Tell a Friend

  • captcha

Ronak M.Patel M.D - Orthopaedic Surgeon
Hinsdale Orthopaedics
Hinsdale Orthopaedics

Where Does It Hurt?

Select your area of concern to learn
about available treatment services

Cartilage Transplantation

cartilage Damage
cartilage Damage

Articular or hyaline cartilage is the tissue that covers bone surface of the knee which helps in smooth interaction between the two bones in knee joint. Articular cartilage often gets damaged because of direct blow to the knee, trauma, accidents or fall causing pain, swelling, stiffness, and limited movement of the knee. Furthermore, it has less capacity to repair by itself because of no direct blood supply to cartilage. Therefore cartilage transplantation helps to replace the damaged cartilage and restore the normal functioning of the knee.

Autologous cartilage implantation (ACI) is a technique of replacing the damaged cartilage by transplanting healthy cartilage. It is indicated in patients with full thickness large areas of articular cartilage damage. However, it is not recommended for patients having osteoarthritis.

Surgery is performed in two stages. In the first stage, the area of damage is identified to determine if ACI procedure is appropriate. The sample of a healthy cartilage cells is obtained from the damaged knee through arthroscopy. The cartilage cells are cultivated in the laboratory for 4 to 6 weeks.

In the second stage, incisions are made in knee and on the shin bone or tibia and the periosteal graft is harvested. The periosteal graft is taken from the periosteum tissue, which covers the tibia. This periosteal graft should match with the size of the damaged cartilage.

Next the periosteal patch is sutured over the damaged cartilage and cultured cartilage cells are injected below this patch. This patch holds the cultured cells in the defected area. Now the injected cartilage cells will begin to repair the damaged cartilage.

Complications of autologous cartilage implantation

  • Periosteal hypertrophy – Scar tissue is formed around the periosteal patch. However, this scar tissue can be removed by arthroscopy.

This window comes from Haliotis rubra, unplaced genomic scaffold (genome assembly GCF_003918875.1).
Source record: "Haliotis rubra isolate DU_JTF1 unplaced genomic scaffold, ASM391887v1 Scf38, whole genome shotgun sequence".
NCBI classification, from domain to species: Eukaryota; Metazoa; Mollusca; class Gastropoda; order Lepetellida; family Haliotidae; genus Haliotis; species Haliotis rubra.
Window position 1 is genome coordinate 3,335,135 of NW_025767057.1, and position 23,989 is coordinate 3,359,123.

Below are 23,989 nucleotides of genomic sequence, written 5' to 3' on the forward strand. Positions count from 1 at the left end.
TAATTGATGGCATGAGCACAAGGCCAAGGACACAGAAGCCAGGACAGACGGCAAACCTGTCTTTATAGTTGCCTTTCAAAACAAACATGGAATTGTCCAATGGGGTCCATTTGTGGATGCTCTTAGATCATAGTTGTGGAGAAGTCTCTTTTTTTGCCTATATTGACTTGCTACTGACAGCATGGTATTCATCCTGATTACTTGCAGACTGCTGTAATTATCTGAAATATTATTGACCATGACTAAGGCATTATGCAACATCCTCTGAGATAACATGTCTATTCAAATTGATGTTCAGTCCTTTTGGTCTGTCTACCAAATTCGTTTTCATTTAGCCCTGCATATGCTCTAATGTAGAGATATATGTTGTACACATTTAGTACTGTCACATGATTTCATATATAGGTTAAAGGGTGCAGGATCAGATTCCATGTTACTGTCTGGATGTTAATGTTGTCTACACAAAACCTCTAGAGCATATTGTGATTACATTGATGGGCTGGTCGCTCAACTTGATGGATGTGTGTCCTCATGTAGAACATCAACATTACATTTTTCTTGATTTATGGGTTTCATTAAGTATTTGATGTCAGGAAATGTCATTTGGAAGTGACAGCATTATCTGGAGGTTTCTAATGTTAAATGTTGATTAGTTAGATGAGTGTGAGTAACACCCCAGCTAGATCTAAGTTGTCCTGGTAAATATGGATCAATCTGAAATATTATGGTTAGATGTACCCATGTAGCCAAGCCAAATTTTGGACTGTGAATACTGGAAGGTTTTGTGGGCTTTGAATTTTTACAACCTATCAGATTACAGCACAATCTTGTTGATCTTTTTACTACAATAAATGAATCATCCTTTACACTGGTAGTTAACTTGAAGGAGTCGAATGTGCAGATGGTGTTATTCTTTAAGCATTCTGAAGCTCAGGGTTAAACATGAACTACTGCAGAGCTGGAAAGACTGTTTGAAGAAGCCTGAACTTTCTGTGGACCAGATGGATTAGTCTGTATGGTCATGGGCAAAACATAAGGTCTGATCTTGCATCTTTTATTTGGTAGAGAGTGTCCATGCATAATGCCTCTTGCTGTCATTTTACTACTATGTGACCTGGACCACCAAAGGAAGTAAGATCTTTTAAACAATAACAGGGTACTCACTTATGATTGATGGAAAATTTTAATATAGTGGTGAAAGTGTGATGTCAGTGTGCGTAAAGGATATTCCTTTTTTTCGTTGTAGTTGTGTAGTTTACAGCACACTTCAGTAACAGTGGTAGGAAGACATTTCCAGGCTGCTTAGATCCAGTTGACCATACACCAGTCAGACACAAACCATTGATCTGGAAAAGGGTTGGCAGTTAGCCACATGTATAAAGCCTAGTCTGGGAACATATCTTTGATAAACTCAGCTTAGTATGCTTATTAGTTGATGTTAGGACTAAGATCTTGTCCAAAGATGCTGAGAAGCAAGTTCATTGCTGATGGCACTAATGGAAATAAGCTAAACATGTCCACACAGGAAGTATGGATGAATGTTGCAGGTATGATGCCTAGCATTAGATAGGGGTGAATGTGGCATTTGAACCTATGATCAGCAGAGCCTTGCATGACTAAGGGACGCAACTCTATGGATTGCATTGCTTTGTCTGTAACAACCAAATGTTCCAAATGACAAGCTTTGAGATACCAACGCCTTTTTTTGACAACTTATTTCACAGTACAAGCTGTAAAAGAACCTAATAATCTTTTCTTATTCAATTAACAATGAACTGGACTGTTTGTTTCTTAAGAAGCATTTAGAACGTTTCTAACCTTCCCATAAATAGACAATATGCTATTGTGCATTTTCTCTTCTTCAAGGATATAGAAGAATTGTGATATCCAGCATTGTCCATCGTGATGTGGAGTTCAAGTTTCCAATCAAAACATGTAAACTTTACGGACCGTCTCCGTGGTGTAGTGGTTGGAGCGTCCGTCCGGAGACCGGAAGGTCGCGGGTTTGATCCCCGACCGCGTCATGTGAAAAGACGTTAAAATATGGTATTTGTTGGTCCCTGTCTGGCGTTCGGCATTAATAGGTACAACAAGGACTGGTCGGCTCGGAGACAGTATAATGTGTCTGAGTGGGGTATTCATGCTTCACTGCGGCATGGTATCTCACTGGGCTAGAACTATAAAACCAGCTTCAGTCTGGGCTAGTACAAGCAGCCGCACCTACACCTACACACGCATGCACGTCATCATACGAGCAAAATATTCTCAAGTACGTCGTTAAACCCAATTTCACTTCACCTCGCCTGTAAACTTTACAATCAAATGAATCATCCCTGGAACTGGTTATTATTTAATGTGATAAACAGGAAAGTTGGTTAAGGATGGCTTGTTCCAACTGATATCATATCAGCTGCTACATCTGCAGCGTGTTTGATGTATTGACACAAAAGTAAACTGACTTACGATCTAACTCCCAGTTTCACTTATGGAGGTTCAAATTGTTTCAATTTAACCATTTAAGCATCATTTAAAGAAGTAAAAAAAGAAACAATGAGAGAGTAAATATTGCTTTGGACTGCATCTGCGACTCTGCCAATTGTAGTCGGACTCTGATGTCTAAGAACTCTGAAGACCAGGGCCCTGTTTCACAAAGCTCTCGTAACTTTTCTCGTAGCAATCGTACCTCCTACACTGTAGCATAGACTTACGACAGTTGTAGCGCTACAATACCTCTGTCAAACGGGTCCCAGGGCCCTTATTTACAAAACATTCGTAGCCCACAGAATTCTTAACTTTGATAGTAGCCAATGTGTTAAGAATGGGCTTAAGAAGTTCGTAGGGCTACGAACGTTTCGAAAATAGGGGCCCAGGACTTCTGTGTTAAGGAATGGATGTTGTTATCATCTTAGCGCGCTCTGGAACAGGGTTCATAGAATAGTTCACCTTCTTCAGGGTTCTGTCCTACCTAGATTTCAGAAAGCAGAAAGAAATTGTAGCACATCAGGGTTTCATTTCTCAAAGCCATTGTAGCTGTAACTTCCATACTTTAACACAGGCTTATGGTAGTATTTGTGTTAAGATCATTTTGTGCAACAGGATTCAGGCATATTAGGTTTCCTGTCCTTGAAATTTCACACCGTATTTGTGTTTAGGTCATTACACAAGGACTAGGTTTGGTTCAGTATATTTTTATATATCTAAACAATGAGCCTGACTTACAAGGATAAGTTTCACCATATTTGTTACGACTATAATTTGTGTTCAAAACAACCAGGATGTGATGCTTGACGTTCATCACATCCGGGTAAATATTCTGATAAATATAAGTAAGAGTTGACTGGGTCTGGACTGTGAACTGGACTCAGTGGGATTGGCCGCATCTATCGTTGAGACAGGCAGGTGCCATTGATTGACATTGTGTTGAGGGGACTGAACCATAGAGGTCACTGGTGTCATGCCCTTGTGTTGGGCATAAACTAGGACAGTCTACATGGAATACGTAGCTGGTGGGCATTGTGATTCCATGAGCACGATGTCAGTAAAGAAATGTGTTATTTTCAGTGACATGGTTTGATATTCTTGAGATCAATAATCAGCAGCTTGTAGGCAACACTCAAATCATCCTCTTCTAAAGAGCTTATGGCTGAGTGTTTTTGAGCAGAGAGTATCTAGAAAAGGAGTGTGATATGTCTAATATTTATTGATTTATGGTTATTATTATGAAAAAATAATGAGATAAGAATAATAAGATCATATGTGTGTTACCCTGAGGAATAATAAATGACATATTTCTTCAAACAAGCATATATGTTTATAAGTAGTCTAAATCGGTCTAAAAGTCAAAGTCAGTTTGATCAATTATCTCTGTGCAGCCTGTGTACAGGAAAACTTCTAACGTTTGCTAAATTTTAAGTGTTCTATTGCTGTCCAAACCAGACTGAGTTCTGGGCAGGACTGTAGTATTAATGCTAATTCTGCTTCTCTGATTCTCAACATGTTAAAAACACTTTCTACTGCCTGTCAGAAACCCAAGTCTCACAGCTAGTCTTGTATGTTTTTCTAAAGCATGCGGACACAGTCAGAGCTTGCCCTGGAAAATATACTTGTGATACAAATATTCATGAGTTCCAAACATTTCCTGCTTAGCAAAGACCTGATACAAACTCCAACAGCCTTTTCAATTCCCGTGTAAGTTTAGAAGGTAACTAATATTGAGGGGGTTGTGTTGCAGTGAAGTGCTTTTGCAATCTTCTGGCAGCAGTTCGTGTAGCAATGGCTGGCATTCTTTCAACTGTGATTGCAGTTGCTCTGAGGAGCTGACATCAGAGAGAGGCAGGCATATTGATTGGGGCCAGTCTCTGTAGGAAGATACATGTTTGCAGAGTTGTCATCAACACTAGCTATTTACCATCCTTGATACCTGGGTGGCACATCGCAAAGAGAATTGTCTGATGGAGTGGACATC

• Improper integration of the newly implanted cartilage cells
  • Infection of the knee
  • Stiffness of the knee

Post-operative care

Otas Procedure
Otas Procedure
  • Knee brace will be applied to restrict movement of the knee. At this stage you will not be allowed to lift any heavy objects.
  • Physiotherapy is recommended to regain the movement, reduce swelling, and helps the knee to bear the weight. Rehabilitation program includes various strengthening and stretching exercise which strengthens the quadriceps and hamstring muscles. It also helps to stimulate the growth of cartilage cells. With the consult of your doctor you will be able to return to sports.

Other cartilage transplantation techniques include:

  • Osteochondral Autograft Transplantation: Osteochondral autograft transplantation system (OATS) is a surgical procedure where plugs of cartilage is taken from the non-weight bearing areas of knee, from the same individual and transferred to the damaged areas of the joint. This method is used to treat smaller cartilage defects since the graft which is taken from the same individual will be limited.
  • Osteochondral Allograft Transplantation: In this procedure healthy cartilage tissue or a graft is taken from a donor from the bone bank and transplanted to the area of cartilage defect.

Following cartilage replacement your doctor may recommend physical therapy to help restore mobility and to impart the strength to the affected joint.

Other Knee Procedures